Book Review: Salmon of Knowledge

August 2009 / Book Reviews

Nick Owen’s Salmon of Knowledge

salmon of knowledgekeith bellamyAll it takes are six little words to catch and hold an individual’s attention. “Let me tell you a story.”

No matter our age, from infant to nonagenarian, the thought of hearing or telling a story acts at the deepest level of our neural structures and prepares us for a shift in consciousness – sometimes slight, sometimes profound. Telling and listening to stories are acts that define and distinguish us from most of the animal kingdom. Our stories reflect our humanity and our sense of being. Without stories, we would not be sitting at the current pinnacle of our development.

Nobody understands this better than Nick Owen. A master storyteller in his own right, he seeks out stories and records them in his own inimitable style, sometimes remaining true to the original text, other times tweaking them to ensure that they resonate with a modern listener or reader. More importantly, his finely tuned radar is ever watchful for the stories that evolve out of everyday happenings in his life and in the lives of those that he interacts with. Like the Maggid, the travelling storyteller of Jewish Chassidic times, he captures these stories without any purpose or intent other than knowing that they are gifts that he will be able to use at some future point in time.

Nick understands better than most that stories are the most powerful of the tools available to him in his life’s work of helping individuals and organizations transform themselves. In the Salmon of Knowledge, he has brought together another fabulous collection of short stories that anybody who is serious about transforming their lives, workplaces, families, communities or even the world should not be without. Some are old friends that we welcome back warmly, others are new or twists on a theme that take us, even momentarily, to some new place of thinking; a place where things will be different because that story is now part of our story.

Yet, if we are to make real change and real transformation we need to overcome a malaise that is upon us. In a world dominated by rational thinking, our stories strive to be factual with a mechanistic purpose and intent from the teller to the listener/reader. Important as rational thinking is, it pales into insignificance compared to the potential that can be unlocked by moving individuals into a post rational consciousness. To achieve this through stories requires that we learn how to unpack the stories, to read between the lines to understand the intentions and wisdom that exist at multiple levels of consciousness.

The second gift that the Salmon delivers to us is a framework to help individuals to unpack the stories presented not only in the book but also in their everyday life. Enjoy the stories in this book by all means, but more importantly take the framework offered and start using it to view life differently. Adapt it, modify it, extend it, throw away parts that don’t work for you, in short make it your own. If you follow this path, you will notice that your stories grow richer, at the same time you will start to see greater depth in all the stories of those around you.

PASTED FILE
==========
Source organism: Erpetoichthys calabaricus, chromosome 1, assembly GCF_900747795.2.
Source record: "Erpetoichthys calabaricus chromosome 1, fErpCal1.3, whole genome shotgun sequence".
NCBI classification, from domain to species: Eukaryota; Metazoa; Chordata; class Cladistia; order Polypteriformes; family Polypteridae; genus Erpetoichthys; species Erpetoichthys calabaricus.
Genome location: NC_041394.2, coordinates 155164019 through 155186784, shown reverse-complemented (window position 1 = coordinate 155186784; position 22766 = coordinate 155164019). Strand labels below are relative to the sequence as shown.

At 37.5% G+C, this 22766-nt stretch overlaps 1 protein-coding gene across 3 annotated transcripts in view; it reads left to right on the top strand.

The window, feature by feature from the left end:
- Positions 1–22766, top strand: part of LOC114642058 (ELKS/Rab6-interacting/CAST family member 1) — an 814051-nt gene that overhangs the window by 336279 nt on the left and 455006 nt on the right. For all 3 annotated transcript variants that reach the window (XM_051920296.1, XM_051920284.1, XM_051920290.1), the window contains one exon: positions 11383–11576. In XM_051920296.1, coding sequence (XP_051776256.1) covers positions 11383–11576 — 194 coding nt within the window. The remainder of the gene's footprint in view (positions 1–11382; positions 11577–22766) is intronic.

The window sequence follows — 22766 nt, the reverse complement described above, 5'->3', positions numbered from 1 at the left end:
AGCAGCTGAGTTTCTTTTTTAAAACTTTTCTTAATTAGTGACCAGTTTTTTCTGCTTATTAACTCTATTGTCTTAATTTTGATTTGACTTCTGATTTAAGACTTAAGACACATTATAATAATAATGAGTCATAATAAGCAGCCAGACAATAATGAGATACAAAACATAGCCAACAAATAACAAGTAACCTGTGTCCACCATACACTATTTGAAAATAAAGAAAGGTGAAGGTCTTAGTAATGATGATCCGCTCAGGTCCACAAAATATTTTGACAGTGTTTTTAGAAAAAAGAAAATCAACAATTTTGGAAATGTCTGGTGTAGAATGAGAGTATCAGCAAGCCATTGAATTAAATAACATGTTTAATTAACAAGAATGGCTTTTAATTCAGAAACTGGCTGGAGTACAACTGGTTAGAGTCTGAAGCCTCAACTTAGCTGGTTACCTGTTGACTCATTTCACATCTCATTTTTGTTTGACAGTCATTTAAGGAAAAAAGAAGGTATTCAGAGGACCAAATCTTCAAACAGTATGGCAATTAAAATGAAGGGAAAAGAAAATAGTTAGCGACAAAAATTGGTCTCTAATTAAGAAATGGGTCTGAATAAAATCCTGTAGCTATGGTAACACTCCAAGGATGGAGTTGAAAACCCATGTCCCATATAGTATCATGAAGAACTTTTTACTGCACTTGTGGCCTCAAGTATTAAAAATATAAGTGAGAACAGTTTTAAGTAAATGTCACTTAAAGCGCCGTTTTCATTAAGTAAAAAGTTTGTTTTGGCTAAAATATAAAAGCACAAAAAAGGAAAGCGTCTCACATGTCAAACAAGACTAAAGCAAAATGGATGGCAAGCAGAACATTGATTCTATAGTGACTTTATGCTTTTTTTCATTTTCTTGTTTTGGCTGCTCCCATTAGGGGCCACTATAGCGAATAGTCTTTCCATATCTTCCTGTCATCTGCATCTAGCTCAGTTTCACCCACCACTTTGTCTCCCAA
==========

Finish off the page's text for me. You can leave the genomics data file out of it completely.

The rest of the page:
As Heraclitus said, “A man can never step into the same river twice – for it is never the same river, and he is not the same man.” Similarly, with Nick Owen’s assistance and the Salmon’s Knowledge, you will never step into the same story twice. And that, my friends, can only be for the better.

Keith Bellamy
Independent Futurist
April 2009

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References

  • Adizes, I. (1988). Corporate lifecycles : How and Why Corporations Grow and Die and What To Do About It. Englewood Cliffs, N.J.: Prentice Hall.
  • Adizes, I. (1999). Managing Corporate Lifecycles. Paramus, N.J.: Prentice Hall Press.
  • Benson, R. (2009). The Quest Effect: Mastering Breakthrough in Your Organization. Unpublished manuscript, forthcoming.
  • Campbell, J. (1949). The Hero with a Thousand Faces. New York: Pantheon Books.
  • Connors, R.; Smith T.; Hickman C. (1994). The Oz Principle: Getting Results through Individual and Organizational Accountability. Paramus, NJ: Prentice Hall Press.
  • Graves, C. (2005). The Never Ending Quest: A Treatise on an Emergent Cyclical Conception of Adult Behavioral Systems and their Development, C. Cowan And N. Todorovic, eds. Santa Barbara, CA: ECLET Publishers.
  • Laszlo, E. (1996). Evolution: The General Theory. Cresskill, N.J: Hampton
  • Pasternak, C. (2004). Quest : The Essence of Humanity. Hoboken, NJ: Wiley.
  • Peterson, J. (1999). Maps of Meaning: The Architecture of Belief. New York: Routledge.
  • Stacey, R. (1996). Complexity and Creativity in Organizations. San Francisco : Berrett-Koehler Publishers.
  • Tice, L. (2009). Lou Tice Live seminar. Seattle.
  • Wilber, K. (2007). The Integral Vision: A Very Short Introduction to the Revolutionary Integral Approach to Life, God, the Universe, and Everything. Boston : Shambhala.
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Randall Benson has guided organizations through transformation and complex change for over 25 years. He is the principle consultant of Benson Consulting and author of The Quest Effect®. He developed the corporate quest, an approach to breakthrough, transformation and renewal that is based on repeating cycles of discovery and application. Randall has guided leaders in manufacturing, service, government and healthcare in their application of the corporate quest. He is also a frequent speaker, seminar presenter, and workshop facilitator. His work has been referenced in over 60 news articles and media spots. He lives in the San Juan Islands in Washington State.

For more information visit his blog at www.questeffect.com or his web site at www.bensonconsulting.com, or send a message torbenson@bensonconsulting.com.